“The billions in clean school bus funding in the Infrastructure Investment and Jobs Act is proof that it is time for the days of polluting diesel school buses to come to an end,” said Lion Electric Senior Vice President of Commercial Development Nate Baguio at an open house with stakeholders and elected officials at the Joliet plant in March 2022. The company has more than 550 vehicles on the road already and plans on a whole lot more. “As a dedicated zero-emission school bus manufacturer, Lion is uniquely positioned to have 100% of its school bus products qualify for the entirety of the funding included in the bipartisan package,” Baguio continued. “We have heard the call to clean up our nation’s school bus fleets from the federal government, and this American factory will be the centerpiece of bringing healthy transportation to our students and communities.”
Québec-based Lion Electric is opening a massive new plant to build electric fleet vehicles and buses in Joliet.
Photo courtesy of Lion Electric
Let It BE
How will all these EVs get the juice they need? After 10 public meetings convened by the Illinois Commerce Commission and countless hours listening to their own 4 million customers, ComEd, the northern Illinois utility, in July 2022 proposed committing $100 million a year over the next three years to a beneficial electrification (BE) plan it says will remove barriers to EV adoption for residential and business customers; advance the Climate and Equitable Jobs Act (CEJA) objectives and give priority to equitable deployment of charging infrastructure. Collaboration with hundreds of communities in the region is key.
“Electric vehicles have a role in furthering our mission to improve air quality and reduce lung disease, and ComEd’s beneficial electrification plan will help expand access to infrastructure and encourage more robust EV participation for our region,” said John Walton, chair of the Chicago Area Clean Cities (CACC) coalition. Earlier in the year, ComEd and the Metropolitan Mayors Caucus (representing 275 communities in Chicagoland and northern Illinois) announced a separate EV Readiness Program that will guide local governments to enact policies and practices that can accelerate safe and effective transportation electrification across the region.
Among the BE program’s planks:
$15 million annually in incentives that will reduce upfront costs related to purchase and installation of EVs, in-home charging stations, and non-transportation electrification equipment (such as building heating and cooling, lawn equipment, electric stoves, etc.).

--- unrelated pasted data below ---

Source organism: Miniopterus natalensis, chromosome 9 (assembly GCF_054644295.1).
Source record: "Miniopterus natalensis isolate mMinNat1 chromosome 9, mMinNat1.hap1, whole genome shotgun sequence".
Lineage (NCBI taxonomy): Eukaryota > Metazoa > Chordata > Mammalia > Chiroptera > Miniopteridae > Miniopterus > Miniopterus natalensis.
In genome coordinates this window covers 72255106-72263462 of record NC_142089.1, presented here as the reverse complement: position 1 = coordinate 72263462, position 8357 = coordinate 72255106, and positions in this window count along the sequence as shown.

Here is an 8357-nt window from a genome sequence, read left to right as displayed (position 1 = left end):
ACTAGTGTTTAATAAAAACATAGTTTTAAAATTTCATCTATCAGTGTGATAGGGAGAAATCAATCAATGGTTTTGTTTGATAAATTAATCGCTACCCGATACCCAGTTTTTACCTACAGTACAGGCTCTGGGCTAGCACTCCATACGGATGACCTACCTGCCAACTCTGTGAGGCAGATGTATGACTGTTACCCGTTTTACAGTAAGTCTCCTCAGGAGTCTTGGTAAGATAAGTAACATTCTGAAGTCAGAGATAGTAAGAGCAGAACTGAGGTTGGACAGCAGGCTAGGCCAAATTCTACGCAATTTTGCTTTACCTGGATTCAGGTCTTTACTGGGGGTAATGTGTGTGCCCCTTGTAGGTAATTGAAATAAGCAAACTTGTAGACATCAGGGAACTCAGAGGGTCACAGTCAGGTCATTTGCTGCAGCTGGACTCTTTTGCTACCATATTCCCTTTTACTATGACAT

$63 million annually to support new rebates for fleet electrification, with the majority of funding going toward vehicle rebates for public transit, commercial and school fleets.
A dedicated EV charging delivery customer class for commercial and industrial (C&I) customers that would “significantly reduce upfront infrastructure or ‘make-ready’ costs and would provide members an alternative to the default demand-based rate structures, which, at low utilization rates, can make the cost of charging high for customers.”
Among ComEd’s collaborators is none other than Lion Electric.
“We are pleased to partner with ComEd to help advance the move toward electrification and drive the expansion of green jobs in the region,” said Brian Robb, government relations director at Lion Electric, at ComEd’s July announcement of the BE program. “In the last several years, Lion has been working with elected officials, advocacy groups, environmental justice groups and many organizations such as ComEd to demonstrate how electrification can deliver economic growth, benefit a community’s health and well-being, and help build a solid charging infrastructure network in the State of Illinois.”
In an interview, Philip Roy, ComEd’s director of external affairs, observes that the EV ecosystem is still “a nascent space,” but CEJA, by requiring large utilities to submit plans, created a path forward for strategies and programs ComEd has been pursuing already for some time, often prodded by its commercial and industrial customers. For example, the utility piloted a fleet electrification assessment a few years ago with a diverse cross-section of customers. The vehicle rebates in particular he sees “helping commercial customer think more boldly about their electrification plans. Anecdotally, we found that most customers are either electrifying their vehicles or interested in going down that path.”
Rivian is building electric delivery vehicles as fast as Amazon can snap them up. But Roy notes that ComEd itself managing to buy a few of those Rivians too. As it happens, Amazon unveiled its electric fleet in late July in a number of cities across the U.S., including Chicago’s Pullman neighborhood, where it established its first Chicago delivery center in 2020. Amazon aims to deploy 100,000 EVs by 2030.
Roy sees significant overlap between the BE proposal and the state’s economic development goals too, noting Gov. Pritzker “has been very clear about his mission to both enable electrification across the state and also make Illinois a hotbed of manufacturing of EVs and that broader ecosystem around electrification. We share those goals … we think what we’re doing here, in helping reduce those barriers, will help increase demand for those vehicles, which should increase the production of those vehicles in northern Illinois.”